I would venture to guess that the majority of college age students are not the very least enthusiastic about early mornings. In fact, who really is? As difficult as it may seem, creating an early morning routine is an excellent habit. It is a lifestyle change, and will, without a doubt, increase your productivity and energy level throughout the day, not mention, give you more time, which is a rare commodity at college. Here’s what you need to do:
If it were up to my slothful nature, I would sleep until noon everyday, and as often as I have read that waking up early is good for me, and as often as I have tried to make it a habit, I have failed. I find myself at the height of my comfort when the alarm rings. I hit snooze multiple times each morning and finally get up, giving myself only twenty minutes to get ready and get out the door. This happens every morning despite my good intentions.
Recently, however, since the idea for this topic came to mind, I decided, as part of my research, to follow through with my self-made commitment and get up. I succeeded. Here was the difference:
I researched this idea for a while and came across this article called, “How To Become An Early Riser,” by Steve Pavlina, who advised his readers that our bodies release hormones that cause us to lose consciousness to signal us for sleep. Those that go to bed at a regimented time whether they are tired or not, may be at more risk for insomnia because their bodies may not be ready for sleep. Those who go to bed too late, past the time their bodies signaled them, may experience extreme fatigue because their bodies required more sleep.
I thought this was interesting. I have tried several things to help relieve my fatigue in the morning—going to bed early, taking a cold shower in the morning, exercising in the morning (which is good), but what I have realized is that in order for me to feel the most rested and the most energized, I must be soundly asleep during my 6-7 hours in bed.
When I tested the concept, going to bed once I felt drowsy and falling asleep no later than ten to fifteen minutes after I laid in bed, I woke up early feeling energized.
I will confess that my inertia was screaming out “STAY!” But I really had no reason despite the reasons I was trying to convince myself with. I felt so good that I made the choice to get up and haven’t regretted it so far. Yes, it is dreary and raining. Yes, my bed was extremely comfortable and warm. Yes, I work from home so what’s the harm in another hour, but I chose to get up. It really just comes down to a choice.
Once you get up, immediately start an exercise routine—running, aerobics, Pilates or calisthenics, whatever it is to get your heart rate moving. Do this for about twenty-minutes. Too much exercise in the morning can lead to exhaustion, and too little will be a waste of time. Test this concept, and you will see the difference in your energy level throughout the day.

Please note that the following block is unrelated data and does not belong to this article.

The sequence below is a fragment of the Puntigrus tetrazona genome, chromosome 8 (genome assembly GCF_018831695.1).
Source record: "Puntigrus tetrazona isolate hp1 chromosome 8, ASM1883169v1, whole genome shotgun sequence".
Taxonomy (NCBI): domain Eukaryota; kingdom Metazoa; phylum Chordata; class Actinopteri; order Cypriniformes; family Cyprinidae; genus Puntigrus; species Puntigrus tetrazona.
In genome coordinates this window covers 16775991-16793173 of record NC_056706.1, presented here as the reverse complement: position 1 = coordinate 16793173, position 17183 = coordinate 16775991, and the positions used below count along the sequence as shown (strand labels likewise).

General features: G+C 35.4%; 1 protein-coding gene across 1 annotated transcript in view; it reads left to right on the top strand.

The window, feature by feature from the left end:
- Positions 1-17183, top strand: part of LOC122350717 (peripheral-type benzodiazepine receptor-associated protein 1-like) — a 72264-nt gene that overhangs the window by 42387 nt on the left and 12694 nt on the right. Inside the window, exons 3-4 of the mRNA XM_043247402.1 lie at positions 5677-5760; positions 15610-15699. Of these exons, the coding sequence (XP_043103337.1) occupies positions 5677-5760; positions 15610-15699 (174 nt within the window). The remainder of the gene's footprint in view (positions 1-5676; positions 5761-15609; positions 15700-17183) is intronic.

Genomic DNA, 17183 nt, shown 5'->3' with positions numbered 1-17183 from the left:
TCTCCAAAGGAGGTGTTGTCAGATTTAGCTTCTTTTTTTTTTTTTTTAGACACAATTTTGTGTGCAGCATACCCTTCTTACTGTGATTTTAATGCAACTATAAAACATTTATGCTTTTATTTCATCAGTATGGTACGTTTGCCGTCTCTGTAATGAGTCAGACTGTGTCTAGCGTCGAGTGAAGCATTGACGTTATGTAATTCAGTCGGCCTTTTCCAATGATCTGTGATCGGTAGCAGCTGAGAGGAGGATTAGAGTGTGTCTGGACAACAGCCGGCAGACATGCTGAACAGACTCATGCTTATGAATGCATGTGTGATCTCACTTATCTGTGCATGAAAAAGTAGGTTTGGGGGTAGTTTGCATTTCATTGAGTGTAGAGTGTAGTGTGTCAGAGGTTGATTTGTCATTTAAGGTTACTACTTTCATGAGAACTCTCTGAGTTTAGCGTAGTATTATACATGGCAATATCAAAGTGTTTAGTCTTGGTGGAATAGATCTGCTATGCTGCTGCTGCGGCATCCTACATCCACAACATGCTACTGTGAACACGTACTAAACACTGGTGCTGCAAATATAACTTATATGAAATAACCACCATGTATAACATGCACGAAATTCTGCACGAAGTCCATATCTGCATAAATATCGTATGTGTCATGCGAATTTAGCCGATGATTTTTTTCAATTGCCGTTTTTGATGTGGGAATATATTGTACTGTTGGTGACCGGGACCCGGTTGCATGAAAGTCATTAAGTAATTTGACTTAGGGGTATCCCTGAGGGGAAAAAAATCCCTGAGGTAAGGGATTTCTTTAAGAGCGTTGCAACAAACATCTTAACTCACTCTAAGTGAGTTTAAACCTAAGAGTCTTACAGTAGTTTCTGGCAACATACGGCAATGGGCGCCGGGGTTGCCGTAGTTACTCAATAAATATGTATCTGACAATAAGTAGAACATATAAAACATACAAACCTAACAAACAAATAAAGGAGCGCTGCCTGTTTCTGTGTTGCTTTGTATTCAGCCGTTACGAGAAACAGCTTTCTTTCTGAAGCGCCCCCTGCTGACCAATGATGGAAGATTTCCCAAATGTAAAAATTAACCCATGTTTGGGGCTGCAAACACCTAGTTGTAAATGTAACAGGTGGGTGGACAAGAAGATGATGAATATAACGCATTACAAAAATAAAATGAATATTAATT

As many times as we hear from nutritionists and the back of cereal boxes how necessary a healthy breakfast is, I will say it again. I am no nutritionist, but I have been dedicated to eating a small, healthy breakfast each morning and have seen the results in how I feel. I am less hungry at lunch and feel much better than I do if I skip breakfast.
The best way to make an early morning routine a lifestyle routine is to make it a habit. Challenge yourself by maintaining this regimen for at least two weeks. You will find that your body will naturally fall into the system, and the more you do it, the less grueling and more beneficial it will become.
Something possibly more difficult than waking up early for a college student is to indulge in desisting of the ever depended upon cup of coffee. Caffeine consumption greatly disrupts your normal sleep balances by altering the melatonin in your bodies, which regulates your sleeping and waking.
A sleep study by Tel-Aviv University, et.al., examined the effects of caffeine on sleep quality and melatonin secretion. They found “that drinking regular caffeinated coffee, compared to decaffeinated coffee, caused a decrease in the total amount of sleep and quality of sleep, and an increase in the length of time of sleep induction. Caffeinated coffee caused a decrease in 6-SMT excretion throughout the following night.” (Sleep Medicine, Elsevier Health)
They confirmed the broad notion that “coffee consumption interferes with sleep quantity and quality,” and “that the consumption of caffeine decreases 6-SMT excretion. Individuals who suffer from sleep abnormalities should avoid caffeinated coffee during the evening hours.”(Sleep Medicine, Elsevier Health)
In other words, break the caffeine habit if you want quality rest.
Without quality rest, college may sufferable.
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